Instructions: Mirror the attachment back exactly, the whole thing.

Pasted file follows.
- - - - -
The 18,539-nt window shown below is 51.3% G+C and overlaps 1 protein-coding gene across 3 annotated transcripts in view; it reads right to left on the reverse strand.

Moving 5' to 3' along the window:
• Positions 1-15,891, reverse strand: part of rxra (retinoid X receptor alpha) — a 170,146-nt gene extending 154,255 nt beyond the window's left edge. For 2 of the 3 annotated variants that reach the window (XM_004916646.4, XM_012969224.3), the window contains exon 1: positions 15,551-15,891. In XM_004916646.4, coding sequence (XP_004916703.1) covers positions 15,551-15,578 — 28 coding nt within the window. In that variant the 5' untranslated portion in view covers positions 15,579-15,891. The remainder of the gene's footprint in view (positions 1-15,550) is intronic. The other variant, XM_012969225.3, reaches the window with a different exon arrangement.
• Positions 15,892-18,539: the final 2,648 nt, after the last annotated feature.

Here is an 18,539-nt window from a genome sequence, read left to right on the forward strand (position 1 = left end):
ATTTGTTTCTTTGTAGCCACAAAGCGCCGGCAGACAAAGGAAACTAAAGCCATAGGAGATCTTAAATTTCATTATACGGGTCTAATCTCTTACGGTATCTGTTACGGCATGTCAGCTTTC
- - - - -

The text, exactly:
The 18,539-nt window shown below is 51.3% G+C and overlaps 1 protein-coding gene across 3 annotated transcripts in view; it reads right to left on the reverse strand.

Moving 5' to 3' along the window:
• Positions 1-15,891, reverse strand: part of rxra (retinoid X receptor alpha) — a 170,146-nt gene extending 154,255 nt beyond the window's left edge. For 2 of the 3 annotated variants that reach the window (XM_004916646.4, XM_012969224.3), the window contains exon 1: positions 15,551-15,891. In XM_004916646.4, coding sequence (XP_004916703.1) covers positions 15,551-15,578 — 28 coding nt within the window. In that variant the 5' untranslated portion in view covers positions 15,579-15,891. The remainder of the gene's footprint in view (positions 1-15,550) is intronic. The other variant, XM_012969225.3, reaches the window with a different exon arrangement.
• Positions 15,892-18,539: the final 2,648 nt, after the last annotated feature.

Here is an 18,539-nt window from a genome sequence, read left to right on the forward strand (position 1 = left end):
ATTTGTTTCTTTGTAGCCACAAAGCGCCGGCAGACAAAGGAAACTAAAGCCATAGGAGATCTTAAATTTCATTATACGGGTCTAATCTCTTACGGTATCTGTTACGGCATGTCAGCTTTC